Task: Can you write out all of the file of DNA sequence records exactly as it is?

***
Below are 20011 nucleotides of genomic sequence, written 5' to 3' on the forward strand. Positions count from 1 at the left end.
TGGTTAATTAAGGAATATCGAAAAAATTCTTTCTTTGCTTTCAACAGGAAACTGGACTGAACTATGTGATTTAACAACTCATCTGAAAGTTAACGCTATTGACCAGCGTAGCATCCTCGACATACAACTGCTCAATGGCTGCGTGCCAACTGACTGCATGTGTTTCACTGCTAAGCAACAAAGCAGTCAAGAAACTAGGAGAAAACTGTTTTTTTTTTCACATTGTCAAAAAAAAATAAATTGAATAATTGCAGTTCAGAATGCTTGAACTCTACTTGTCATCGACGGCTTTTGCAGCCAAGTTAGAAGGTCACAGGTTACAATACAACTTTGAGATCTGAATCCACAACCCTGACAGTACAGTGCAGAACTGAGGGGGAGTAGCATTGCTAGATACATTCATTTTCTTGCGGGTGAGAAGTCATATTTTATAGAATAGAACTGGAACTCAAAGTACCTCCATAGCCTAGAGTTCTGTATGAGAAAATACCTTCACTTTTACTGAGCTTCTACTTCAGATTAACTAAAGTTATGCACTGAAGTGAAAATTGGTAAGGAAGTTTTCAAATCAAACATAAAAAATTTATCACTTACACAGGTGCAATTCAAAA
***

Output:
Below are 20011 nucleotides of genomic sequence, written 5' to 3' on the forward strand. Positions count from 1 at the left end.
TGGTTAATTAAGGAATATCGAAAAAATTCTTTCTTTGCTTTCAACAGGAAACTGGACTGAACTATGTGATTTAACAACTCATCTGAAAGTTAACGCTATTGACCAGCGTAGCATCCTCGACATACAACTGCTCAATGGCTGCGTGCCAACTGACTGCATGTGTTTCACTGCTAAGCAACAAAGCAGTCAAGAAACTAGGAGAAAACTGTTTTTTTTTTCACATTGTCAAAAAAAAATAAATTGAATAATTGCAGTTCAGAATGCTTGAACTCTACTTGTCATCGACGGCTTTTGCAGCCAAGTTAGAAGGTCACAGGTTACAATACAACTTTGAGATCTGAATCCACAACCCTGACAGTACAGTGCAGAACTGAGGGGGAGTAGCATTGCTAGATACATTCATTTTCTTGCGGGTGAGAAGTCATATTTTATAGAATAGAACTGGAACTCAAAGTACCTCCATAGCCTAGAGTTCTGTATGAGAAAATACCTTCACTTTTACTGAGCTTCTACTTCAGATTAACTAAAGTTATGCACTGAAGTGAAAATTGGTAAGGAAGTTTTCAAATCAAACATAAAAAATTTATCACTTACACAGGTGCAATTCAAAA